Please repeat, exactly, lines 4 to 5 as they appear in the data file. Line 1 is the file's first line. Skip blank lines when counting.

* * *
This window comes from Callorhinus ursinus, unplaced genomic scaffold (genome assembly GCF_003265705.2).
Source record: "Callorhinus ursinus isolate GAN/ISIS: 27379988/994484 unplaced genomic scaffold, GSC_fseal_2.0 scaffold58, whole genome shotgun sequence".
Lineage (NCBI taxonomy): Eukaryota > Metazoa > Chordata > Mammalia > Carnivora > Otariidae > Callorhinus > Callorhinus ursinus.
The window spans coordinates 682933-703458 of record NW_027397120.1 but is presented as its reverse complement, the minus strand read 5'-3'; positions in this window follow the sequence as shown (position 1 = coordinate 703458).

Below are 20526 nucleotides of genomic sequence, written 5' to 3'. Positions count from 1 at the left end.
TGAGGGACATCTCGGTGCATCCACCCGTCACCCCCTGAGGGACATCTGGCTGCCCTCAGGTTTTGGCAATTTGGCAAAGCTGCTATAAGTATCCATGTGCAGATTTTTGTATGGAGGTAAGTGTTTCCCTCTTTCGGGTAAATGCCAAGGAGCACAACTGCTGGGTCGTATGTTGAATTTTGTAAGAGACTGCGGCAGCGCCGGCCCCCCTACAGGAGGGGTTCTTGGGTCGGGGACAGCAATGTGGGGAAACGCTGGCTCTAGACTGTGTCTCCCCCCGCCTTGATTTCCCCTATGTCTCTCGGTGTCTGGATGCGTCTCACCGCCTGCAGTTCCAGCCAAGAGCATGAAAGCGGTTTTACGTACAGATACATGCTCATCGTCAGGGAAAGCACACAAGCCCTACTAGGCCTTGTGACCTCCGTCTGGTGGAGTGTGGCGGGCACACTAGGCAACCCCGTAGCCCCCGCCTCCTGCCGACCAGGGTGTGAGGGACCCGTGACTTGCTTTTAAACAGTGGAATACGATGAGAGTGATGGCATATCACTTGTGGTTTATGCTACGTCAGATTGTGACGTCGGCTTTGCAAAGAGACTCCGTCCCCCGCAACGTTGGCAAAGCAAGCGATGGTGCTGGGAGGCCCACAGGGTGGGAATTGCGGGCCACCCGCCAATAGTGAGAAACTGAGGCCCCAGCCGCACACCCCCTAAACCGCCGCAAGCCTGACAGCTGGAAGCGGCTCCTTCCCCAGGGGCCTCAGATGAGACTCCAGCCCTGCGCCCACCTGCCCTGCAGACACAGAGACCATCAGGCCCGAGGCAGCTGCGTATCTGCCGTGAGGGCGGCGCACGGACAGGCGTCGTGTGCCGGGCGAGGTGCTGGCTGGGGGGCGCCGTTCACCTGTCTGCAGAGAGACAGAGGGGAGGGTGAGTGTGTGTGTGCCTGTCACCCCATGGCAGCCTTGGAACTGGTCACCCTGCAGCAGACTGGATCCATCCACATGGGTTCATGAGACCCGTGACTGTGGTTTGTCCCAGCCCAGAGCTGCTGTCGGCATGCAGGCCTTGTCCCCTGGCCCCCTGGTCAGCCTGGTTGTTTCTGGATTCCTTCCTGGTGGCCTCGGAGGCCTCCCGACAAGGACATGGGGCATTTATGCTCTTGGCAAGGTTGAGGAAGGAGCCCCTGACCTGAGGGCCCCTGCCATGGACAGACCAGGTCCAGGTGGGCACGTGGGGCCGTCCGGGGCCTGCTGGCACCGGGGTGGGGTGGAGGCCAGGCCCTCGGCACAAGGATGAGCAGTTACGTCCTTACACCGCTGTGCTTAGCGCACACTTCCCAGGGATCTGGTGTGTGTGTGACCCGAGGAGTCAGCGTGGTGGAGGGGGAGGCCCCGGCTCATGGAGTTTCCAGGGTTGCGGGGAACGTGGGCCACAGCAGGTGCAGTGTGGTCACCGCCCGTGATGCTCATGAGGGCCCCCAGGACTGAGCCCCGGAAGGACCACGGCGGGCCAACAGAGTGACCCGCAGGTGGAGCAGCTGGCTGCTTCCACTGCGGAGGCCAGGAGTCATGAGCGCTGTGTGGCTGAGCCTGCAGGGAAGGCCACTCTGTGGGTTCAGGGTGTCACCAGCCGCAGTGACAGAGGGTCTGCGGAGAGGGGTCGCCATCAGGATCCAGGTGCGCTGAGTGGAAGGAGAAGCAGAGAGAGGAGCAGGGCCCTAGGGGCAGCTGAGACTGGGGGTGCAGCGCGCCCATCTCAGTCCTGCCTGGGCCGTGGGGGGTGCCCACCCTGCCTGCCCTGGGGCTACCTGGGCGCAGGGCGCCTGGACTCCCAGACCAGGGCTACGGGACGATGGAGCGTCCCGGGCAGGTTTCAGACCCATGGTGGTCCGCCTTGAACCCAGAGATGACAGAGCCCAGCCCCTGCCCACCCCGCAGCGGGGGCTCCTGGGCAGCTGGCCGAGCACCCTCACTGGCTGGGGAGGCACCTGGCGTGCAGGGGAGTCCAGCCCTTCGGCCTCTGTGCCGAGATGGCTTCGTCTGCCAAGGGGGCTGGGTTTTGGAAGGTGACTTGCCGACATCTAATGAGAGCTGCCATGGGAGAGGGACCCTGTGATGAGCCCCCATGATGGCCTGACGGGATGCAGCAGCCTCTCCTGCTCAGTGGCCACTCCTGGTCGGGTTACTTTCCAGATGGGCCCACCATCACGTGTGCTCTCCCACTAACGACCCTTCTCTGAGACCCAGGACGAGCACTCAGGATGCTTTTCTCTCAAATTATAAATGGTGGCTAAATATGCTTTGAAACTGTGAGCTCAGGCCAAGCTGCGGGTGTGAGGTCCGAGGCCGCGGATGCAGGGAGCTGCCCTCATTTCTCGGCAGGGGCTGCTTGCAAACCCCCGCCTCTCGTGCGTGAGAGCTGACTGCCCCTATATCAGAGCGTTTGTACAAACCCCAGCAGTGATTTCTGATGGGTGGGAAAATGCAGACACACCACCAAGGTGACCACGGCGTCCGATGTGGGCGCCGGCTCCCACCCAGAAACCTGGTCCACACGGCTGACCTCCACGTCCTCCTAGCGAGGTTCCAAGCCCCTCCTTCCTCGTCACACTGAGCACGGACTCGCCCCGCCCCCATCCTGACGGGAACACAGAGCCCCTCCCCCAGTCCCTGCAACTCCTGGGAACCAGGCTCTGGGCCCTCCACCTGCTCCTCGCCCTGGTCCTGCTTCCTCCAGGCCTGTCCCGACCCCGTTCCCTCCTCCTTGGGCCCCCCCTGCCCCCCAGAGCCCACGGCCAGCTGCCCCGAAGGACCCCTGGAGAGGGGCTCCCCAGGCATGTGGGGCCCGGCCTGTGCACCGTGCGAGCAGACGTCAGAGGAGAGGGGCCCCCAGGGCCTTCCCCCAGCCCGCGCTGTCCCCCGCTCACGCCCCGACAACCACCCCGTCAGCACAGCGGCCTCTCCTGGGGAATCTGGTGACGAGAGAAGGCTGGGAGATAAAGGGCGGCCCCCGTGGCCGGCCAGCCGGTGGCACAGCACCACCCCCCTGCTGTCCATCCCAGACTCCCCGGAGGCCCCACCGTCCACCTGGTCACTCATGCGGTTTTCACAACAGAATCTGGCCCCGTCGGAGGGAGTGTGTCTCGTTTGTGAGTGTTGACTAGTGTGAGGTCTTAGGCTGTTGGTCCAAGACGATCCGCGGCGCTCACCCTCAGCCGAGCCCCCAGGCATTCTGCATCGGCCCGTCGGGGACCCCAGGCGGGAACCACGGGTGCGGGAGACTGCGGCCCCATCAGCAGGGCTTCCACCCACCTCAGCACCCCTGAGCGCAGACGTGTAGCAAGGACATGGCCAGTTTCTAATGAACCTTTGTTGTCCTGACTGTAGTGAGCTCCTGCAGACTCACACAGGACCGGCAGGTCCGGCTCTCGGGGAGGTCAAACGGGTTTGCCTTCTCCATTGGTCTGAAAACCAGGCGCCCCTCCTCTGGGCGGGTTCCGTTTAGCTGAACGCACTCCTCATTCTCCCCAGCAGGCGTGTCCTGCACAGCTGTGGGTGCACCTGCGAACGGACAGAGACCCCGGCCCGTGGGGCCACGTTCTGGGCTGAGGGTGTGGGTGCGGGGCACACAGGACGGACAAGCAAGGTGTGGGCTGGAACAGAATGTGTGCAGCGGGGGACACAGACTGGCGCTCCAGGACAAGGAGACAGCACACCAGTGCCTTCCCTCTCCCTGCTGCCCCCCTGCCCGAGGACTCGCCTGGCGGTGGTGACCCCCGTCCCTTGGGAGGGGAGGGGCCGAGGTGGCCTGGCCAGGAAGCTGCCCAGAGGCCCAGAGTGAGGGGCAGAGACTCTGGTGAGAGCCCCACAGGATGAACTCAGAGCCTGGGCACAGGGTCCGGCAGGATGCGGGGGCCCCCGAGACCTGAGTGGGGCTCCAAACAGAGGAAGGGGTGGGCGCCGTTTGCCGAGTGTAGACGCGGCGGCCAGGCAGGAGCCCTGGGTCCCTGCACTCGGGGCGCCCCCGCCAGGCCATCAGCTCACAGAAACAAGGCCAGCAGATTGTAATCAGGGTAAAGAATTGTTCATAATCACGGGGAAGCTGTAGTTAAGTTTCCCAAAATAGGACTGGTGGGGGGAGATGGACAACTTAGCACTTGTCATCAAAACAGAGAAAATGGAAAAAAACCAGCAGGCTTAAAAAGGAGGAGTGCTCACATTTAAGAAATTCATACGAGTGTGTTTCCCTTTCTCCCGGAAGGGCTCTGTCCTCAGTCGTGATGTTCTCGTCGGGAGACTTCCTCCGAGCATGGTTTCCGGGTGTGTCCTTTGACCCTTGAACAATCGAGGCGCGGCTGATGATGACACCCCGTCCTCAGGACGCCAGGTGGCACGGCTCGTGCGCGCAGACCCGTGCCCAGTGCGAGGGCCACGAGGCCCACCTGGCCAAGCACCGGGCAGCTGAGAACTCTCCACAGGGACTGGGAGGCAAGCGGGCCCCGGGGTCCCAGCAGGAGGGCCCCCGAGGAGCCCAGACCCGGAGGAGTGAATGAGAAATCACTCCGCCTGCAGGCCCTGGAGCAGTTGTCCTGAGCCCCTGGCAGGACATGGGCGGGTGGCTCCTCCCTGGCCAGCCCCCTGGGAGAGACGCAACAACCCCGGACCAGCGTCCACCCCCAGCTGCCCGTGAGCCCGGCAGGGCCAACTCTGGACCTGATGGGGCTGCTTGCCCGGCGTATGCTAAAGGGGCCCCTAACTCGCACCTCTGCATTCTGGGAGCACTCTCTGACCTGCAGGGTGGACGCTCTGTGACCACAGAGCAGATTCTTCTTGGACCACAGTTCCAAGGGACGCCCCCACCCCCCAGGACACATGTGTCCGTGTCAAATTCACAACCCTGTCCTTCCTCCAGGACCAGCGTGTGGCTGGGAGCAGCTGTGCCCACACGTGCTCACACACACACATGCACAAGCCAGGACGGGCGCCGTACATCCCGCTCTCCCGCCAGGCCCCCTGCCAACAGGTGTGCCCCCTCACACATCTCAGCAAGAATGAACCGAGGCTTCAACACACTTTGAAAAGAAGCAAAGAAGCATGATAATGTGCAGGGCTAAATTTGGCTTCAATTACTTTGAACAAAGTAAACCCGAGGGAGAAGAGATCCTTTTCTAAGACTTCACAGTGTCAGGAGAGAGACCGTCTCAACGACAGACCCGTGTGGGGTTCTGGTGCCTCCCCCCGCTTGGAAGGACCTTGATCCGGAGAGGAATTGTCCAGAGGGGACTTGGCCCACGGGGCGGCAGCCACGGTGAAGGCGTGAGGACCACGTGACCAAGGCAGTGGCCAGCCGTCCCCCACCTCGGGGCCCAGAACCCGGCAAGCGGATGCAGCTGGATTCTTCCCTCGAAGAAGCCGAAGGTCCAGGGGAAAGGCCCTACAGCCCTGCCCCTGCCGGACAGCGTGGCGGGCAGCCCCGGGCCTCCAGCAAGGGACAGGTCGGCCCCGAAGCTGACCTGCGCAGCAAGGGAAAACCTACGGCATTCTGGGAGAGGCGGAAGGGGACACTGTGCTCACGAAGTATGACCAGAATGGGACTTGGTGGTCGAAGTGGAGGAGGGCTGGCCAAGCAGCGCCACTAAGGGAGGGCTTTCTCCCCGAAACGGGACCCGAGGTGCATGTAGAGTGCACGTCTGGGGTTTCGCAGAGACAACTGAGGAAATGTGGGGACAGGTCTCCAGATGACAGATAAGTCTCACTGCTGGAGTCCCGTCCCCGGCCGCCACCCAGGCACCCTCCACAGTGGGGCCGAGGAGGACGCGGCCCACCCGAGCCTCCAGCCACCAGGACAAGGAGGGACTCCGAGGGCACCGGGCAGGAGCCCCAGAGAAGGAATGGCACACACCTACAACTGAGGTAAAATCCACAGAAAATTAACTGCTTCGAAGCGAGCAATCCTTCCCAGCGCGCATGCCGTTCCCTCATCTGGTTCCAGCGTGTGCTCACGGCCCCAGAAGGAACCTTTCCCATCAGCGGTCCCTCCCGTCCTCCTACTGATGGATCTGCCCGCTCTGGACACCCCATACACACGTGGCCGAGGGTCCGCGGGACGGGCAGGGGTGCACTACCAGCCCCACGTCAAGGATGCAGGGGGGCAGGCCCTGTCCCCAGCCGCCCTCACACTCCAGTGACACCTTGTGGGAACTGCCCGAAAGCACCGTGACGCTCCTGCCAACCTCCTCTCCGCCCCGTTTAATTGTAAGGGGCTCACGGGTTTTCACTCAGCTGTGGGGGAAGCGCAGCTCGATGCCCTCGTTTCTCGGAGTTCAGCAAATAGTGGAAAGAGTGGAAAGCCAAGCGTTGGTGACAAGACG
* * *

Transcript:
The window spans coordinates 682933-703458 of record NW_027397120.1 but is presented as its reverse complement, the minus strand read 5'-3'; positions in this window follow the sequence as shown (position 1 = coordinate 703458).

Below are 20526 nucleotides of genomic sequence, written 5' to 3'. Positions count from 1 at the left end.